Challenges in Monitoring the Breast Cancer Prevention Trial
The Breast Cancer Prevention Trial (BCPT) was a double-masked, placebo-control, randomized clinical trial designed and conducted by the National Surgical Breast and Bowel Project (NSABP), a National Cancer Institute (NCI)-funded cancer cooperative group. The primary hypothesis tested was whether tamoxifen, a drug that is beneficial for treatment of breast cancer, was effective in preventing the occurrence of cancer in women at increased risk. The Endpoint Review, Safety Monitoring, and Advisory Committee (ERSMAC), the independent data monitoring committee for the BCPT, implemented an innovative monitoring strategy that combined traditional monitoring rules for individual diseases with a global monitoring index in order to weigh the beneficial effects of treatment with known and potential detrimental effects. In addition to developing a monitoring plan tailored for a prevention trial with multiple endpoints of interest, other concerns that were addressed included a reassessment of study sample size and power subsequent to a lengthy suspension of accrual during the trial and handling the occurrence of an unexpected ocular toxicity in association with tamoxifen. Although there were numerous issues that arose during its course, the trial progressed to completion of accrual and successful early termination following the fourth interim analysis, when there was reliable evidence that, not only did tamoxifen prevent breast cancer, but that the beneficial effect outweighed adverse effects of taking tamoxifen.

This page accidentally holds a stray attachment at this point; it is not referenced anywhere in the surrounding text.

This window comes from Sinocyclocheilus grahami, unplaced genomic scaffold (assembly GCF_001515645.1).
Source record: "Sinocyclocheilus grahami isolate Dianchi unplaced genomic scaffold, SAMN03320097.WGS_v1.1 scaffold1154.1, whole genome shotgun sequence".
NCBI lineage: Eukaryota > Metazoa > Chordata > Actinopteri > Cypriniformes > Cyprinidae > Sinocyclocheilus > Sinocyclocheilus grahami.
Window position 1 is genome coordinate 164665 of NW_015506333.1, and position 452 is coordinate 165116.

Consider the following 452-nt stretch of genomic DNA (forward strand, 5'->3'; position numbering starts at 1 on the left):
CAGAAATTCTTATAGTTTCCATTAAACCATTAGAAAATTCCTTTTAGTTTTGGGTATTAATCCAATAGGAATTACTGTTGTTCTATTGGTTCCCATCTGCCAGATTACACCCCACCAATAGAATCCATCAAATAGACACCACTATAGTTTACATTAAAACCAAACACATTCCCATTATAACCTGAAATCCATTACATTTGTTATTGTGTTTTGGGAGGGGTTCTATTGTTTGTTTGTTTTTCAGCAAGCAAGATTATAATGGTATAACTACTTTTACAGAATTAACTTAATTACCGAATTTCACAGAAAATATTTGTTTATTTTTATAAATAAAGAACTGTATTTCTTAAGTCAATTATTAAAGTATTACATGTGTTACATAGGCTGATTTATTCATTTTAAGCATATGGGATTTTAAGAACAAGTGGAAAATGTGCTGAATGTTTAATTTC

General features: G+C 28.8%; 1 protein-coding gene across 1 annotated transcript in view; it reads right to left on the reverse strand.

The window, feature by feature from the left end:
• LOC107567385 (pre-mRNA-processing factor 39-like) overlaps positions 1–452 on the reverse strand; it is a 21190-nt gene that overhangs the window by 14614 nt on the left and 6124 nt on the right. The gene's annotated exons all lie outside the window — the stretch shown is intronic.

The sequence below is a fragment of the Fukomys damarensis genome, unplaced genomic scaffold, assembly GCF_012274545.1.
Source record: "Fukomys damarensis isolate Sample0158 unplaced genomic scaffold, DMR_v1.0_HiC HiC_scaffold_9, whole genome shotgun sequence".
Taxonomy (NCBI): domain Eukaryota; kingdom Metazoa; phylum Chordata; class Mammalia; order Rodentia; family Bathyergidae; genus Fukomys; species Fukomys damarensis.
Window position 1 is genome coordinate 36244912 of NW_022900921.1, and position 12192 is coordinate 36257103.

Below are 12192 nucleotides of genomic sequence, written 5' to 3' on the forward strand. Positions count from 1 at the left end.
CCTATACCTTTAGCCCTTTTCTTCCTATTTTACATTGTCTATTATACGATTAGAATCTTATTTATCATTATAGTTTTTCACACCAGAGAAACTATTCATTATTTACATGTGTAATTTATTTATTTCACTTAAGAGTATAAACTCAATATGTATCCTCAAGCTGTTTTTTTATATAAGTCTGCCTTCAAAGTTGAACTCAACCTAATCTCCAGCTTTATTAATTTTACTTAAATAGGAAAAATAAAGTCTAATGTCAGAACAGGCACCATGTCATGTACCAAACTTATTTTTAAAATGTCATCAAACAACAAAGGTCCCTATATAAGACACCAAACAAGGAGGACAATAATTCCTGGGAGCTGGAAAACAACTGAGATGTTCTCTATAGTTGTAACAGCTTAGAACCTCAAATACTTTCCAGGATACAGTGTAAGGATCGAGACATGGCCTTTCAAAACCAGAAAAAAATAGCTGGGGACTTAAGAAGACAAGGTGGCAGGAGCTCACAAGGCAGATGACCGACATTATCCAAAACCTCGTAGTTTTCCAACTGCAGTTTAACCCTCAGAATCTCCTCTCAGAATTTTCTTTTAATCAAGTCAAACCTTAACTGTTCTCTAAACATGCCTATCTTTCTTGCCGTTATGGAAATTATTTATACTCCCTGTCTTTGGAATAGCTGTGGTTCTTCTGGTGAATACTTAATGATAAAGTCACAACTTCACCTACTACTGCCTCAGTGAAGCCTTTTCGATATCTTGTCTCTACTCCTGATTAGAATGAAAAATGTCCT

KeywordsBreast Cancer Endometrial Cancer Invasive Breast Cancer Breast Cancer Incidence Global Index
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